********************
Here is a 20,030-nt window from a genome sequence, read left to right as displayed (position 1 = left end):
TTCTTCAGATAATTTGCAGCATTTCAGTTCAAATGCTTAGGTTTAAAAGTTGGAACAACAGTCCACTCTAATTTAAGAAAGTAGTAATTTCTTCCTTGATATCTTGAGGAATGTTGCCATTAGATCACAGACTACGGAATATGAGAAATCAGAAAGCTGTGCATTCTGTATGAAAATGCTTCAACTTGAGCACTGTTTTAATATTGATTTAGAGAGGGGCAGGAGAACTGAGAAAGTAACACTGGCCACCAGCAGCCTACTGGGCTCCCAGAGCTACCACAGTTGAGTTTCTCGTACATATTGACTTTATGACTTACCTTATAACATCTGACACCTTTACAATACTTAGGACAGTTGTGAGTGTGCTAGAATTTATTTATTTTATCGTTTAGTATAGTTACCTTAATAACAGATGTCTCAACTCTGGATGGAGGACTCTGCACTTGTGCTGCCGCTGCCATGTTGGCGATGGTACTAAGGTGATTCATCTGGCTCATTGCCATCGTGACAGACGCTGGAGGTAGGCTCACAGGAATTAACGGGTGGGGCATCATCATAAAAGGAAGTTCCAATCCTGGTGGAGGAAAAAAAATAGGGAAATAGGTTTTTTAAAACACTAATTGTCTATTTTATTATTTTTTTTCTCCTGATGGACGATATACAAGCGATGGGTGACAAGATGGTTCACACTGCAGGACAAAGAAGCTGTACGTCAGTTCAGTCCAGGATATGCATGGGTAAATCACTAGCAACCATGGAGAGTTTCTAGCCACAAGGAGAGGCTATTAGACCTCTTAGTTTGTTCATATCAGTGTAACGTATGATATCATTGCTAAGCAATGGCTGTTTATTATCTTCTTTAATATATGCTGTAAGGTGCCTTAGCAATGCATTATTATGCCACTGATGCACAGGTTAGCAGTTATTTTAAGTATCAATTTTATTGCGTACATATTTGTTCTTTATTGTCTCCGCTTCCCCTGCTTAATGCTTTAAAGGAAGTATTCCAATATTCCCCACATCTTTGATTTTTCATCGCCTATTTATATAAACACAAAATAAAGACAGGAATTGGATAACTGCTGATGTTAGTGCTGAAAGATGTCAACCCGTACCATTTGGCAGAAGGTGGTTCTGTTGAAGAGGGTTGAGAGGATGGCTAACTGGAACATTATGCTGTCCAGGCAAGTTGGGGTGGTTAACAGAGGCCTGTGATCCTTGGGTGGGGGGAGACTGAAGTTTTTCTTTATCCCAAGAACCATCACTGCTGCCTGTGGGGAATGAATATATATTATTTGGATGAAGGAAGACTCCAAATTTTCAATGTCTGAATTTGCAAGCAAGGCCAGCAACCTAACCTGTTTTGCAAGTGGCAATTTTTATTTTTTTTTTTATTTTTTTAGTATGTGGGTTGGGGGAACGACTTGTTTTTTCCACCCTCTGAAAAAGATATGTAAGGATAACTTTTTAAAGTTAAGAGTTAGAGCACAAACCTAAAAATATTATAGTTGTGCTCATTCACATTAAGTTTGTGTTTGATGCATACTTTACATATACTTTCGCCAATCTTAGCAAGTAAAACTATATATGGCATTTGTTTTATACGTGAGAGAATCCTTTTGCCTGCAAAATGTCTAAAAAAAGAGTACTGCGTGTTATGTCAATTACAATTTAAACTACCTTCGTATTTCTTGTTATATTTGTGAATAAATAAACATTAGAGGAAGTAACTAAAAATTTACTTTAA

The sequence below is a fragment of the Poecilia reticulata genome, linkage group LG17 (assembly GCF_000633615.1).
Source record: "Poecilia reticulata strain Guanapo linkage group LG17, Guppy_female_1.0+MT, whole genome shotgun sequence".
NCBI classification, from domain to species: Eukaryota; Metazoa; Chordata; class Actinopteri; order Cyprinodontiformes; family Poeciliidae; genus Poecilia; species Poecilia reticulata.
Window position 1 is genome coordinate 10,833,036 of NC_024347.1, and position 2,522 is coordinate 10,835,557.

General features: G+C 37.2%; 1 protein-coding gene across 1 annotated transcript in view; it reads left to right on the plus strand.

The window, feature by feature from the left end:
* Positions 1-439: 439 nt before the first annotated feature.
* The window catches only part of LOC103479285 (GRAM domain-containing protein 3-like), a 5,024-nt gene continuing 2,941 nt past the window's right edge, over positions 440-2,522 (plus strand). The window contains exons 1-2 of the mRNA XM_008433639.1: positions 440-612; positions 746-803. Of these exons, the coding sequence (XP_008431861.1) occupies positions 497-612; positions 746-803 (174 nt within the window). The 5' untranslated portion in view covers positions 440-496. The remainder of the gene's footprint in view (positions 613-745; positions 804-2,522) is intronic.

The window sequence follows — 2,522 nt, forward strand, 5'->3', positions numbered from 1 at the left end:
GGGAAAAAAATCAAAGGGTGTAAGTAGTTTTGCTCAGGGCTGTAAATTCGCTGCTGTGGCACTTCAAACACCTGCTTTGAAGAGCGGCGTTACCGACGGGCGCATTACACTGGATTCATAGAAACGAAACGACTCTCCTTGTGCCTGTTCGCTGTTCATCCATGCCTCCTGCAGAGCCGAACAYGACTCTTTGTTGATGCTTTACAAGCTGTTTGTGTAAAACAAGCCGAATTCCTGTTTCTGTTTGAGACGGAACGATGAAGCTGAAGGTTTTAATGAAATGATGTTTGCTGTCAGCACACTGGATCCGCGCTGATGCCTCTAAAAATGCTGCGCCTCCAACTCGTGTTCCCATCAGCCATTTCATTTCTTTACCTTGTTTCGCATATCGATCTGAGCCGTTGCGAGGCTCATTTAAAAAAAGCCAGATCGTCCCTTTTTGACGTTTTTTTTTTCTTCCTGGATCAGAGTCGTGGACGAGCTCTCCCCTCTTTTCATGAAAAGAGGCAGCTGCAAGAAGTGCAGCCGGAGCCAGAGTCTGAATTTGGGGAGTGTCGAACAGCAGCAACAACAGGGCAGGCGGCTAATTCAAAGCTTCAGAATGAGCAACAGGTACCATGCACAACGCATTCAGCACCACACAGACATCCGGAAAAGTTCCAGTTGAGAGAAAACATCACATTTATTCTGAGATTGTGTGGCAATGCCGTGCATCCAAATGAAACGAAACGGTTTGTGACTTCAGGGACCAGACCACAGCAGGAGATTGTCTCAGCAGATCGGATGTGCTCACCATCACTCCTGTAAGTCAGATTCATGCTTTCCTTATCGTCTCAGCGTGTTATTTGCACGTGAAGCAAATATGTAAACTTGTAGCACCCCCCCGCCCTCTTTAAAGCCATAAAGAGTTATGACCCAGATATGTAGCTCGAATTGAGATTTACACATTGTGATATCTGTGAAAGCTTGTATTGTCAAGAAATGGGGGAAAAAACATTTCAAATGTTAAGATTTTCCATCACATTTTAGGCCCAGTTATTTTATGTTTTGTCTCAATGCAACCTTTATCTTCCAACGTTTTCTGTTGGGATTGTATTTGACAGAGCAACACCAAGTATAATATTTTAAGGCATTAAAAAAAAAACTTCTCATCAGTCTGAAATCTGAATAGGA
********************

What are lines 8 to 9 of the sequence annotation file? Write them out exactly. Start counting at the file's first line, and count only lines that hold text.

The window, feature by feature from the left end:
* Positions 1-439: 439 nt before the first annotated feature.